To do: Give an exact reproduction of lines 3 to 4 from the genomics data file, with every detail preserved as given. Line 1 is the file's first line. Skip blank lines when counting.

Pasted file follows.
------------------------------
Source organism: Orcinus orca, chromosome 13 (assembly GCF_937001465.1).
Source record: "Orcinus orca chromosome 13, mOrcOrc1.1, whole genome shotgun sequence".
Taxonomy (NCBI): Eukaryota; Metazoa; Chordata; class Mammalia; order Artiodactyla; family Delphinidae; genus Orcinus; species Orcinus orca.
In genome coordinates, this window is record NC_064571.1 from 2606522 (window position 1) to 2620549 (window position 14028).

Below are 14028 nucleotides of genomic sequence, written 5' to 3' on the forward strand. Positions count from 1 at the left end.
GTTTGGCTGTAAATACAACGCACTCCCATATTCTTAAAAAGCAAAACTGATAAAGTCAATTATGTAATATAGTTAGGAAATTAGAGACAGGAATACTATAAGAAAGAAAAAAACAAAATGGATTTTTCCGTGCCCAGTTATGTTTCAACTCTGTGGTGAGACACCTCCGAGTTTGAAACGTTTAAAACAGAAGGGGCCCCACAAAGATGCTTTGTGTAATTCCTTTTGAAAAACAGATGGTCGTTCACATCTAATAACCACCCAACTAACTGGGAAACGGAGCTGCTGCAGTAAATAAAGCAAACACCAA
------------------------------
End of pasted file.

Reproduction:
Taxonomy (NCBI): Eukaryota; Metazoa; Chordata; class Mammalia; order Artiodactyla; family Delphinidae; genus Orcinus; species Orcinus orca.
In genome coordinates, this window is record NC_064571.1 from 2606522 (window position 1) to 2620549 (window position 14028).